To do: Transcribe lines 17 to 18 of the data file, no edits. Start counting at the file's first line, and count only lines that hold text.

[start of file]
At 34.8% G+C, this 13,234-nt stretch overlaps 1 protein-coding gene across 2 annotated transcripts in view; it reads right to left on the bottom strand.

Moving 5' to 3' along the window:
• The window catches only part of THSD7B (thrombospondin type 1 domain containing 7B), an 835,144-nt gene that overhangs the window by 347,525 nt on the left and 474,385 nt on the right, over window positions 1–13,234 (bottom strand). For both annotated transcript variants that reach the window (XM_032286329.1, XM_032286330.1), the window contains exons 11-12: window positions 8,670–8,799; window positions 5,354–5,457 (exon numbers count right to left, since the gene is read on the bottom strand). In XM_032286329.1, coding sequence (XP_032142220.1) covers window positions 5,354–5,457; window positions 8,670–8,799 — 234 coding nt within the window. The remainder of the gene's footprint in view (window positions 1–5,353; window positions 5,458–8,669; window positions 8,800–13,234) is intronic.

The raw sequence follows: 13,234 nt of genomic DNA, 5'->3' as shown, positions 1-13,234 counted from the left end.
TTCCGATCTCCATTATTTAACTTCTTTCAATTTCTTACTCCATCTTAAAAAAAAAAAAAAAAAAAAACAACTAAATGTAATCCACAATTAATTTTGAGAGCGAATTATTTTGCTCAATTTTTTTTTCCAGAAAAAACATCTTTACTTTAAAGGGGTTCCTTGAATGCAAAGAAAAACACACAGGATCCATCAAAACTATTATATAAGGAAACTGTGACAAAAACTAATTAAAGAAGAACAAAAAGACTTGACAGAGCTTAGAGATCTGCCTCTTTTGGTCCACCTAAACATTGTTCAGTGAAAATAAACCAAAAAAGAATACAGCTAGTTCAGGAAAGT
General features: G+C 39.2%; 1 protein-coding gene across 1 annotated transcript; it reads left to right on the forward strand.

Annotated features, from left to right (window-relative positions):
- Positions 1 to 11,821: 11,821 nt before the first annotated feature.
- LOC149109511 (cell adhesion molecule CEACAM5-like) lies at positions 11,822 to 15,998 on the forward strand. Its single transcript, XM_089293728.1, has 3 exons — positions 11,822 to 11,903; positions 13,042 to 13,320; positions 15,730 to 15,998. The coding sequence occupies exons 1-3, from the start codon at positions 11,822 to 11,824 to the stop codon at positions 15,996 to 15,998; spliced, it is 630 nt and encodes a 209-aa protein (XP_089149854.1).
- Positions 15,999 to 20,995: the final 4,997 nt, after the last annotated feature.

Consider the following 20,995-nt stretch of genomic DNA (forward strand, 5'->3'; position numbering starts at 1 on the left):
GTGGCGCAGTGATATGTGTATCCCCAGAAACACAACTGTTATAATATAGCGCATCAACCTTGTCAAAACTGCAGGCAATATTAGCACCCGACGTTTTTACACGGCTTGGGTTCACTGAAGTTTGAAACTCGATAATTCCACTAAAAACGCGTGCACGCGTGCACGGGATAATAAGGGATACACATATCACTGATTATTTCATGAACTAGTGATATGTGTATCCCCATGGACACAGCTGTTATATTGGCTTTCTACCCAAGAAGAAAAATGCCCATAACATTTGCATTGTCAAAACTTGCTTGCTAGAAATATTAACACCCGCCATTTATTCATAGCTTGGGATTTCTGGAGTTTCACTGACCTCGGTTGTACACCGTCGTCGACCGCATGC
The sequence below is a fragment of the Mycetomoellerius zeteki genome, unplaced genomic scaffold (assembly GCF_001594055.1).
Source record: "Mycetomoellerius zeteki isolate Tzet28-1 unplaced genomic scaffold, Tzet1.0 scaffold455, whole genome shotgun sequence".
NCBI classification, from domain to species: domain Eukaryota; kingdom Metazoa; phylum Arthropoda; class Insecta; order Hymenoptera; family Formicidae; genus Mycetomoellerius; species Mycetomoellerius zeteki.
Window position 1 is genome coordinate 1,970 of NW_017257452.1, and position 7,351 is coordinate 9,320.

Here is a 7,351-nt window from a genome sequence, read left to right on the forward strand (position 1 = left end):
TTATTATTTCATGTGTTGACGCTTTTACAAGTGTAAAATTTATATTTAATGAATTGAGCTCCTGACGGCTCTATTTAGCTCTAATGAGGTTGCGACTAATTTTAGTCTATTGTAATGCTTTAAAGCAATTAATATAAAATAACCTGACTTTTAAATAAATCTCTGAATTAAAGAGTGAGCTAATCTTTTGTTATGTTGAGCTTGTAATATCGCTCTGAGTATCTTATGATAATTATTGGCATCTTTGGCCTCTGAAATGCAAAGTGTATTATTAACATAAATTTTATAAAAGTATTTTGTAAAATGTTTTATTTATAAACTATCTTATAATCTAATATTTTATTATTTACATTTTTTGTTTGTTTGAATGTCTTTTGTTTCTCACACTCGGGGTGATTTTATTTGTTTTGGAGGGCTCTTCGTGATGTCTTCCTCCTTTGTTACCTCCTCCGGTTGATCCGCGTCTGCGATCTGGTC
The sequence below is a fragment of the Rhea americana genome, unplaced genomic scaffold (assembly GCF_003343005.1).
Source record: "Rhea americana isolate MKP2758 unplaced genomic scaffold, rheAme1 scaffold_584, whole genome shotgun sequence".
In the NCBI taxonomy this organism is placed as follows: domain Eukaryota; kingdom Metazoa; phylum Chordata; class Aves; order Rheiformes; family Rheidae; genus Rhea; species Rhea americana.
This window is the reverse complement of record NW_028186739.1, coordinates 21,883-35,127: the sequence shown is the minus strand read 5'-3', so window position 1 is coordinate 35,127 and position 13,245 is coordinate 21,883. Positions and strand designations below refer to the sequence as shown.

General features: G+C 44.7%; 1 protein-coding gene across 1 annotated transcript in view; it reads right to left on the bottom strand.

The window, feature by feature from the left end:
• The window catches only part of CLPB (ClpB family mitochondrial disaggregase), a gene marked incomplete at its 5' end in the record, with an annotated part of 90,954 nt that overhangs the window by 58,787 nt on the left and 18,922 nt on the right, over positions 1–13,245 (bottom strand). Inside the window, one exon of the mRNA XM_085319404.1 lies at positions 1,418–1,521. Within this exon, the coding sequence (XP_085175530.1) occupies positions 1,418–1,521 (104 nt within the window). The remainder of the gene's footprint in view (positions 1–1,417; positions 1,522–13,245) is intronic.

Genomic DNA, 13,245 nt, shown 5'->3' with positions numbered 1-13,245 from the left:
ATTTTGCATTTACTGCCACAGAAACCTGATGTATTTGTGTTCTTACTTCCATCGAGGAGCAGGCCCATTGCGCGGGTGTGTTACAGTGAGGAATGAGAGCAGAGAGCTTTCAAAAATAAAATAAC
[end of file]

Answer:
Here is a 7,351-nt window from a genome sequence, read left to right on the forward strand (position 1 = left end):
TTATTATTTCATGTGTTGACGCTTTTACAAGTGTAAAATTTATATTTAATGAATTGAGCTCCTGACGGCTCTATTTAGCTCTAATGAGGTTGCGACTAATTTTAGTCTATTGTAATGCTTTAAAGCAATTAATATAAAATAACCTGACTTTTAAATAAATCTCTGAATTAAAGAGTGAGCTAATCTTTTGTTATGTTGAGCTTGTAATATCGCTCTGAGTATCTTATGATAATTATTGGCATCTTTGGCCTCTGAAATGCAAAGTGTATTATTAACATAAATTTTATAAAAGTATTTTGTAAAATGTTTTATTTATAAACTATCTTATAATCTAATATTTTATTATTTACATTTTTTGTTTGTTTGAATGTCTTTTGTTTCTCACACTCGGGGTGATTTTATTTGTTTTGGAGGGCTCTTCGTGATGTCTTCCTCCTTTGTTACCTCCTCCGGTTGATCCGCGTCTGCGATCTGGTC